Photo: Curtis Compton/ccompton@ajc.com

As Braves general manager Alex Anthopoulos told the AJC: “He was someone who was available, and we could get him pretty fast.” 

The Braves have played 27 games, losing 14. They awoke Monday 2-1/2 games out of first place in the NL East; they were also a half-game ahead of fourth-place Washington. They can really hit — they lead the league in OPS — but they’ve lost eight of their past 12. In three of those four victories, they scored eight or more runs. 

With Mike Foltynewicz and Mike Soroka back in the rotation, the starting pitching should begin to do its bit. This being the 21st Century, every game will involve the bullpen to some extent, and the addition of Blevins tells us how desperate the Braves have become. He’s 35. He’d had a useful career as a LOOGY — left-handed one-out guy — but last year lefties hit him pretty hard, which is why he began this season with the Las Vegas Aviators.

The point being: The everyday eight is first-rate, and the rotation looks good enough. The bullpen, alas, has become the Island of Misfit Toys. Somebody is going to wind up with Kimbrel before the season is done, and there’s a chance that team could reside in the NL East. As we speak, it’s hard to make the case that the Braves’ need for a closer isn’t the most pressing in the division if not the entire sport. 

Another argument against signing Kimbrel is that he’d need three/four weeks to get himself into game shape. Why sign him now if you won’t be able to use him until Memorial Day? That in mind, why not stick it out until the draft is done and keep your pick and slot money? And if you’ve waited that long, why even bother?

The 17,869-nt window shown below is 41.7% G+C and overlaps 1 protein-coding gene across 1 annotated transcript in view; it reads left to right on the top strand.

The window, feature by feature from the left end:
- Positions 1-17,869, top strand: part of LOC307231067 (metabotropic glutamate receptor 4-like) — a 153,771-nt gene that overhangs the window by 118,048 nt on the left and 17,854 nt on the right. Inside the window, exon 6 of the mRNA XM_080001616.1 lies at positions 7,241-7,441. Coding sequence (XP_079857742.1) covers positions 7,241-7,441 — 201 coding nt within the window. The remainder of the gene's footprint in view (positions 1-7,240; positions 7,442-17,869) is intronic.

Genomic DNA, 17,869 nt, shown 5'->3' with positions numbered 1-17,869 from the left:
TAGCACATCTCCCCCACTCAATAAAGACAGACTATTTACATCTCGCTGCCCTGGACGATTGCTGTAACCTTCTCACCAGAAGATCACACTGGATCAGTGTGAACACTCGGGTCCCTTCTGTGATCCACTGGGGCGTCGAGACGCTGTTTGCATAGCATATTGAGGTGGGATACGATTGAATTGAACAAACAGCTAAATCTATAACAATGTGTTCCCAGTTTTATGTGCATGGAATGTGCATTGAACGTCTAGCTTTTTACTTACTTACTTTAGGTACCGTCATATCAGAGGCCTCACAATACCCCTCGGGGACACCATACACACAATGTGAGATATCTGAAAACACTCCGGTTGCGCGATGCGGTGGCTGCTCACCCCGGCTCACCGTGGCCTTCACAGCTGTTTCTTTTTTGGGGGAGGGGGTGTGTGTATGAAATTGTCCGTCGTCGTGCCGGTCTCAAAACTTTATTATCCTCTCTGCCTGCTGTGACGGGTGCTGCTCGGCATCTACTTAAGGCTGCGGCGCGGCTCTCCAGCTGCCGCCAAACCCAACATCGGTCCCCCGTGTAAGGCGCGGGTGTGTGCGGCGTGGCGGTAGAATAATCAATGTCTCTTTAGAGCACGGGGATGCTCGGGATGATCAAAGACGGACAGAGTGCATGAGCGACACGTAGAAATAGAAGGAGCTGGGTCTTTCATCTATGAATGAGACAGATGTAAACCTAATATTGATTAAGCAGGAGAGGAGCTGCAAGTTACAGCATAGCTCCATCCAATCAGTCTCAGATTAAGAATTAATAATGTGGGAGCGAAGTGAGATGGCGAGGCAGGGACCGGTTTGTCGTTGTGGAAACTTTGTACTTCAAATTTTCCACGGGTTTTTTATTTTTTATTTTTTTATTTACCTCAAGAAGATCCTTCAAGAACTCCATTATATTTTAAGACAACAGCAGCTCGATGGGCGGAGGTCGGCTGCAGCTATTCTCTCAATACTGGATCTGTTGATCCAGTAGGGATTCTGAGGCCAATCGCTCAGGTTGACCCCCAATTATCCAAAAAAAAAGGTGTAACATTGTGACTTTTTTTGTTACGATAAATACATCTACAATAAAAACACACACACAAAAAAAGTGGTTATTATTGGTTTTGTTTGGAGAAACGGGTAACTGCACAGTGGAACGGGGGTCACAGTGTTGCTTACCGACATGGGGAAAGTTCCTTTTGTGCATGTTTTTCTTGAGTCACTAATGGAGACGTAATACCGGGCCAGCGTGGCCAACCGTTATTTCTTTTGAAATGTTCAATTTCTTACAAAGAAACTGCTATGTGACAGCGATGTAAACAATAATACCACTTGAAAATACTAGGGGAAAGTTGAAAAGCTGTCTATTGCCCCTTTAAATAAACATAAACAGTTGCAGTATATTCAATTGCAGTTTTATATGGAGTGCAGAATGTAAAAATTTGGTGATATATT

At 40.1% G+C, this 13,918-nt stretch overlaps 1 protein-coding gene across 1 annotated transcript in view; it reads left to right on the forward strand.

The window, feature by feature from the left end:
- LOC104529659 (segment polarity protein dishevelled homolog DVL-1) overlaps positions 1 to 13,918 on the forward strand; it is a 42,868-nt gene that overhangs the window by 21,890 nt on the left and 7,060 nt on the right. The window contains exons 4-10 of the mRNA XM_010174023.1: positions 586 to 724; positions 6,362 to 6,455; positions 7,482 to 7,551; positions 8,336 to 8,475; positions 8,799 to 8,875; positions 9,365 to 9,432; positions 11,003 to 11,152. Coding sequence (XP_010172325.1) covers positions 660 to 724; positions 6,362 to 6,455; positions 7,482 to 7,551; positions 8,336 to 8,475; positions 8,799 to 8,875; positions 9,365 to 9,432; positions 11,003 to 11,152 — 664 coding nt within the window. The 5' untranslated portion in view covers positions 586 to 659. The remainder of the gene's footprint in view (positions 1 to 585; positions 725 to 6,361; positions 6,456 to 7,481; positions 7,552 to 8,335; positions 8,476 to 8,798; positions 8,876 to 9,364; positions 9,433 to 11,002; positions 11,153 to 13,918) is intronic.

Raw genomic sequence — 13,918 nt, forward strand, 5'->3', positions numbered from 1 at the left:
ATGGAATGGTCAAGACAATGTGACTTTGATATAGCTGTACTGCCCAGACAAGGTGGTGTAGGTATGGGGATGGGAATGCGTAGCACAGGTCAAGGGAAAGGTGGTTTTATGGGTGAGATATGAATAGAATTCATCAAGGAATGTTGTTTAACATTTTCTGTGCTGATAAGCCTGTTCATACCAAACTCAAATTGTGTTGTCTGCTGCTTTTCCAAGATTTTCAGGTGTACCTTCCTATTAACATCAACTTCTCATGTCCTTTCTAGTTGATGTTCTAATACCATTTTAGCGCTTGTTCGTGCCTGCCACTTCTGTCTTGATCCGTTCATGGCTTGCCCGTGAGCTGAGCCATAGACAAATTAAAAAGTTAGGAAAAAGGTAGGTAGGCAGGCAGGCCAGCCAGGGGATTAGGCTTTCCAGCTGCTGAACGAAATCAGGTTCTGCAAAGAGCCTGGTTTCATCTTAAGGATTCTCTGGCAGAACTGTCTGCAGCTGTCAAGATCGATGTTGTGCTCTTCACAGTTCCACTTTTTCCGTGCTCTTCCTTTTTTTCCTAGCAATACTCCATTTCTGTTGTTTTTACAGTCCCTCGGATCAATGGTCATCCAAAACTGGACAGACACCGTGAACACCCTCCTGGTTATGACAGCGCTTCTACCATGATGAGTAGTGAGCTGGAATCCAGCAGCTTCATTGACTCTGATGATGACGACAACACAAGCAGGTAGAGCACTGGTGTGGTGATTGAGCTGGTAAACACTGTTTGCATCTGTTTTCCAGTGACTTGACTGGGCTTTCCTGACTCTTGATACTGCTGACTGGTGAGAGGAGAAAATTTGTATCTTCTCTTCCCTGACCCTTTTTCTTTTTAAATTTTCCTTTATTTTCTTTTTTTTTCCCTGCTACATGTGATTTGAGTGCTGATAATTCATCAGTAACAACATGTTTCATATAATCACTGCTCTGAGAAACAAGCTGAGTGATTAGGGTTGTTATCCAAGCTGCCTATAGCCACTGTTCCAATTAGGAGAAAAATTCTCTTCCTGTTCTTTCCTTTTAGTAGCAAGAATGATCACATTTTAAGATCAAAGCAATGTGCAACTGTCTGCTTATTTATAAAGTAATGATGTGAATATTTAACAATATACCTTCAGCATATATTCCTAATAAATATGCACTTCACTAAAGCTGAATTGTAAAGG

Answer: The longer the Braves go without a for-real big-league closer, the more they risk falling so far behind that a closer won’t make any difference. They’ve been lucky that nobody in the East has caught a flying start, but they can’t ride that luck forever. If it costs a draft pick, so be it. Even if Kimbrel isn’t available until the end of May, that’s better than the end of June. 

Maybe Jackson or Blevins will do so well as to assuage all doubts. Maybe Minter will get himself squared away. Maybe Touki Toussaint and Sean Newcomb can be converted into relievers. The trouble with such scenarios is that, minus Vizcaino, a good team has been reduced to hoping against hope.

Even if Kimbrel costs a bundle, which he will, and even if he’s no longer Peak Kimbrel, which he mightn’t be, there’s a still a better chance of him making it through the ninth inning on a consistent basis than with any of the in-house alternatives. If the Braves are going to hire him, they need to do it now.

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About the Author

Mark Bradley
Mark Bradley
Mark Bradley is a sports columnist and blogger for The Atlanta Journal-Constitution. He has been with the AJC since 1984.